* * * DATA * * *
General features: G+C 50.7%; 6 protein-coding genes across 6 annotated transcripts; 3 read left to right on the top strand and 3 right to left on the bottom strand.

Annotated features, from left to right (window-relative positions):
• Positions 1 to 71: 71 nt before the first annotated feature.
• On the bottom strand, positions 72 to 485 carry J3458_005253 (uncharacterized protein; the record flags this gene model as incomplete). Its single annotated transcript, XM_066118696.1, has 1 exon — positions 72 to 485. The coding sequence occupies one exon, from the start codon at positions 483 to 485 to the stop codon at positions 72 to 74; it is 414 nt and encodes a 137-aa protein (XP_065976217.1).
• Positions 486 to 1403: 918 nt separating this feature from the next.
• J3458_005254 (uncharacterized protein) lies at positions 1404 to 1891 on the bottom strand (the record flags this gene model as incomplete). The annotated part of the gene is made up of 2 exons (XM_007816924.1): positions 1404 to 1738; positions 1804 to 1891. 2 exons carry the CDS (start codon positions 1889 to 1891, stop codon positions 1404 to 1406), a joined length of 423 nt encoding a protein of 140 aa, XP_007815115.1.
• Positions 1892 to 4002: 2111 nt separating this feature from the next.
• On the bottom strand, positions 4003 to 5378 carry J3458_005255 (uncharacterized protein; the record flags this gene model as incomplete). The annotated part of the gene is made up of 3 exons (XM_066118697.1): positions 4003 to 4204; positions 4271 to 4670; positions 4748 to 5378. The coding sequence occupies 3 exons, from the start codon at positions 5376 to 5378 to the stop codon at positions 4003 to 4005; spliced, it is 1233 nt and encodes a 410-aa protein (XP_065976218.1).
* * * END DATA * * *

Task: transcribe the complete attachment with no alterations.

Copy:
General features: G+C 50.7%; 6 protein-coding genes across 6 annotated transcripts; 3 read left to right on the top strand and 3 right to left on the bottom strand.

Annotated features, from left to right (window-relative positions):
• Positions 1 to 71: 71 nt before the first annotated feature.
• On the bottom strand, positions 72 to 485 carry J3458_005253 (uncharacterized protein; the record flags this gene model as incomplete). Its single annotated transcript, XM_066118696.1, has 1 exon — positions 72 to 485. The coding sequence occupies one exon, from the start codon at positions 483 to 485 to the stop codon at positions 72 to 74; it is 414 nt and encodes a 137-aa protein (XP_065976217.1).
• Positions 486 to 1403: 918 nt separating this feature from the next.
• J3458_005254 (uncharacterized protein) lies at positions 1404 to 1891 on the bottom strand (the record flags this gene model as incomplete). The annotated part of the gene is made up of 2 exons (XM_007816924.1): positions 1404 to 1738; positions 1804 to 1891. 2 exons carry the CDS (start codon positions 1889 to 1891, stop codon positions 1404 to 1406), a joined length of 423 nt encoding a protein of 140 aa, XP_007815115.1.
• Positions 1892 to 4002: 2111 nt separating this feature from the next.
• On the bottom strand, positions 4003 to 5378 carry J3458_005255 (uncharacterized protein; the record flags this gene model as incomplete). The annotated part of the gene is made up of 3 exons (XM_066118697.1): positions 4003 to 4204; positions 4271 to 4670; positions 4748 to 5378. The coding sequence occupies 3 exons, from the start codon at positions 5376 to 5378 to the stop codon at positions 4003 to 4005; spliced, it is 1233 nt and encodes a 410-aa protein (XP_065976218.1).